Wednesday, December 29, 2010

Murano, Mayfair: Bu-bye Signore Ramsay

Vegas
Murano glass ceiling at the Bellagio in Vegas. I don't have any pics of the actual restaurant. oops.

One of my fondest “foodie” memories goes back to the days as a child, where I was sat in a neighbourhood Italian restaurant in Frankfurt, watching the incredibly capable pizzaiolo's slave away in front of a large open wood fired clay oven. As a seven year old, I was transfixed, watching them weave magic from dough and produce the finest pizzas I ever remember eating. Watching my father devour his spaghetti vongole and my mother coo over her scaloppine a la Milanese, my love of Italian food was born.

In my vain attempt at trying to replicate that feeling of happiness and content, I have begun searching out many of what are considered the “finer” Italian restaurants in London. These have taken in L’Anima, Theo Randall and Bocca di Lupo to name a few, some good, some bad, but none quite evoking the same memories (although Bocca came close). Murano, run by Angela Hartnett (of Welsh-Italian heritage), was next on the hit list and I expected great things from a restaurant wrestled off Gordon Ramsay.

Murano, Mayfair

As tempted as I was to indulge in the a la carte, or even the tasting options, wallet restricted me to the much more reasonably priced set lunch menu (a snip at £30). Whilst we perused the choices, a wooden board of charcuterie staved off the hunger pangs. The accompany bread basket was filled with a few delights including a superb focaccia (a good standard bearer for any Italian restaurant), and an amuse of arancini balls were also excellent.

Murano, Mayfair

My starter of wood pigeon and coca beans was intriguing but tasty. I can’t say I had ever eaten coca beans but the smoky flavour sat well alongside my generous breasts of wood pigeon. The cubes of pancetta and parsnip puree added saltiness and sweetness and the whole was pretty good, although would have benefited from a few less beans.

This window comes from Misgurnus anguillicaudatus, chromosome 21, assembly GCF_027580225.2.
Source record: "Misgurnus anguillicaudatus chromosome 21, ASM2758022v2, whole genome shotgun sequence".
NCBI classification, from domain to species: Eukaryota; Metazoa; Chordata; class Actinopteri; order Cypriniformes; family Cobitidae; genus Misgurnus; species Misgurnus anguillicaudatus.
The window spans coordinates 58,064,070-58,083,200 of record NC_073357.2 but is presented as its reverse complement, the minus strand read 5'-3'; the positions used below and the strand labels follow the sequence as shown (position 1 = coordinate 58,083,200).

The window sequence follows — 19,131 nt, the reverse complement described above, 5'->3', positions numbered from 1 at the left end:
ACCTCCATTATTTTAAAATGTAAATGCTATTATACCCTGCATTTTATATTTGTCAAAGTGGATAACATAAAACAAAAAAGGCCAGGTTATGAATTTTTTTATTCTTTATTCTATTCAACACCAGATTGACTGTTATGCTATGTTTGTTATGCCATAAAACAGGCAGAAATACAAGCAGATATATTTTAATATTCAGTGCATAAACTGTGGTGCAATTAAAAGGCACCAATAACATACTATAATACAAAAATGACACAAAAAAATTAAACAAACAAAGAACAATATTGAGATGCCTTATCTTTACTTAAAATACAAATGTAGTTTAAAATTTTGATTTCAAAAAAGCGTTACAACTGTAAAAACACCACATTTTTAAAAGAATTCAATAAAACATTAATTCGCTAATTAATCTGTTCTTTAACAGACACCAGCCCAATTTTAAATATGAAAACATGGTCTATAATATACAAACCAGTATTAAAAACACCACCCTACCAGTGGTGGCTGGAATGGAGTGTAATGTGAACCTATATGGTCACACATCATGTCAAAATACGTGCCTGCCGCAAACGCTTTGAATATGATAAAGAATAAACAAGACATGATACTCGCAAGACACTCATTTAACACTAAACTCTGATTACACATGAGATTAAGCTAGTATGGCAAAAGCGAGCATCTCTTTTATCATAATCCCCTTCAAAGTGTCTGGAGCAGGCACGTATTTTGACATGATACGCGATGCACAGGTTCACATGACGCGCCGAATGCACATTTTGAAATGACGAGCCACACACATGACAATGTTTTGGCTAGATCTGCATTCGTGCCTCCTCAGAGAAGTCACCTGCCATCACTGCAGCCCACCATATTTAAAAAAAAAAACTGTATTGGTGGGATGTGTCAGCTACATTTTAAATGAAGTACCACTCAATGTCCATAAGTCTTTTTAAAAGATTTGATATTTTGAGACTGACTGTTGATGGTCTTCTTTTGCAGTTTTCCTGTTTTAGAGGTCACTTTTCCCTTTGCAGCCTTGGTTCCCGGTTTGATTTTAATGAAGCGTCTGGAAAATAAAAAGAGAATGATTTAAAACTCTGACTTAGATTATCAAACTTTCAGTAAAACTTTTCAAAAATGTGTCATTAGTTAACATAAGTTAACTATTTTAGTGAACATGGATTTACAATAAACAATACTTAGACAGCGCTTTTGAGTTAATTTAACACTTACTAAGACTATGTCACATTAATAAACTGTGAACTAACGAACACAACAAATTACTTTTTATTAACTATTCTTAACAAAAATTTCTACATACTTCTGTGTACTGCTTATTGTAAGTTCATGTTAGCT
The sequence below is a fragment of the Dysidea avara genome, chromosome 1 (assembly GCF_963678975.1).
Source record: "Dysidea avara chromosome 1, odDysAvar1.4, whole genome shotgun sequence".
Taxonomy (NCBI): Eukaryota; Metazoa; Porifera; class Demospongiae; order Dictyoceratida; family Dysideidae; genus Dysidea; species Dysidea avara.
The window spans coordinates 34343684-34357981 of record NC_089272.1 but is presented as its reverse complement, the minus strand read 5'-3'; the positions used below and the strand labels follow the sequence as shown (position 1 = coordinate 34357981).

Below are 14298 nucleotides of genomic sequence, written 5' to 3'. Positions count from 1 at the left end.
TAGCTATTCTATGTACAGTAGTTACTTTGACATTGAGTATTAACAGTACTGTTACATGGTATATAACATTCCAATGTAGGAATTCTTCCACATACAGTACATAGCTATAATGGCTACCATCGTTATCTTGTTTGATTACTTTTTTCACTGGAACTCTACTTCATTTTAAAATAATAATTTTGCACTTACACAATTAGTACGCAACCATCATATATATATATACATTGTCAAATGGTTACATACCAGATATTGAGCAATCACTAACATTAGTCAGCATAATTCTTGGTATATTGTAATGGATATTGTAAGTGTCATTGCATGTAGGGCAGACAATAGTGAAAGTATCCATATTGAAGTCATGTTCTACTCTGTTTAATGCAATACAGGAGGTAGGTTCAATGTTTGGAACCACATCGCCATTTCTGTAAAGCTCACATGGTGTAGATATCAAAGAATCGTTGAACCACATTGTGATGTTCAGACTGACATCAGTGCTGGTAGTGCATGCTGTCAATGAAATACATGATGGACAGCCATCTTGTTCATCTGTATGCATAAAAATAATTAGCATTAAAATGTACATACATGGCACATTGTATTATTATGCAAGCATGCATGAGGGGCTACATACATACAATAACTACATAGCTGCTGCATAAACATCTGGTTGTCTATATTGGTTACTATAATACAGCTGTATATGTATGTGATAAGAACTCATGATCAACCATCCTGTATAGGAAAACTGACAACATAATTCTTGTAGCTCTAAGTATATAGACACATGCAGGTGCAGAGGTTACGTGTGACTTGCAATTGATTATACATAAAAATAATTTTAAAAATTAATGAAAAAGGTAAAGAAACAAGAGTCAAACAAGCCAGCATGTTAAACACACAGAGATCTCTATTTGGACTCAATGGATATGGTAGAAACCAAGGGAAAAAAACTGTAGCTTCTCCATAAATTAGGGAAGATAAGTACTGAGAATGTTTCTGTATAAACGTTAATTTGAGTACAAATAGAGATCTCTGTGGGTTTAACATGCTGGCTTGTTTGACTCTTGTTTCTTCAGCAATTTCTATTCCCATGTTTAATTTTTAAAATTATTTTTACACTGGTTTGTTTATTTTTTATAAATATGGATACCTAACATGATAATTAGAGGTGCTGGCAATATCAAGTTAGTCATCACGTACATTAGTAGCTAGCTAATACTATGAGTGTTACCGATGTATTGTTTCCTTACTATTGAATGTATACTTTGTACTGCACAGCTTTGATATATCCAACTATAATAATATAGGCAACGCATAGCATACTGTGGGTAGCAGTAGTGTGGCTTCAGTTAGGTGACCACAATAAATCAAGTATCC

Murano, Mayfair

My main of venison with parsnip and winter veg, was in a nutshell, pretty damn sexy. The tender slices of loin were cooked perfectly, with a caramelised nugget of meat on the side, absolutely bursting with flavour, and the veg was, well, veg. But very well cooked veg at that.

Murano, Mayfair

The meal was going rather swimmingly. Mains had been polished off and everyone seemed pleased (this may have been due to the wine and glass of champagne we had to start, I’m not ruling this out). For me, the real party pleaser came in the form of the palate cleanser, a symphony of mini ice creams and sorbets placed on a frozen glass stand. Each one burst with flavour and even if some didn’t exactly hit the spot (basil, I’m, looking at you), it was a nice way to lead us into the desserts.

Murano, Mayfair

Even though my two companions both opted for the cheese cart, where they were adorned with pretty much as much cheese as they desired from a vast selection, my sweet tooth prevailed and I opted for the lemon cream and foam, with a hazelnut dacquoise and mint. I think the best way to describe this would be a citrus explosion, with the lemon cream smooth and tart, and the foam slightly sweet. The slices of grapefruit added a slightly sour juice explosion where all the flavours just mingled in your mouth. I’m not sure how there was a “dacquoise” involved, but the nuggets of biscuit added a nice change in gear of texture.

So in summation, I had a pretty damn enjoyable time. Everything we had eaten was expertly cooked, and care and consideration had been taken when considering balancing flavours and textures without being overly complicated. The service was perfect, without being too obtrusive and were always there to answer a question, take a wine order or pick up your napkin, all the travails you may actually encounter within a restaurant. I hadn’t felt like I had missed out by being restricted to the lunch menu, but peering over the fence into the garden of the tasting menu revealed a myriad of other delights. I will be back in 2011, and next time, my wallet will be prepared.

Murano - 20 Queen Street W1J 5PP

Murano on Urbanspoon

Tuesday, December 14, 2010

Wuli Wuli, Camberwell: Bringing the burn....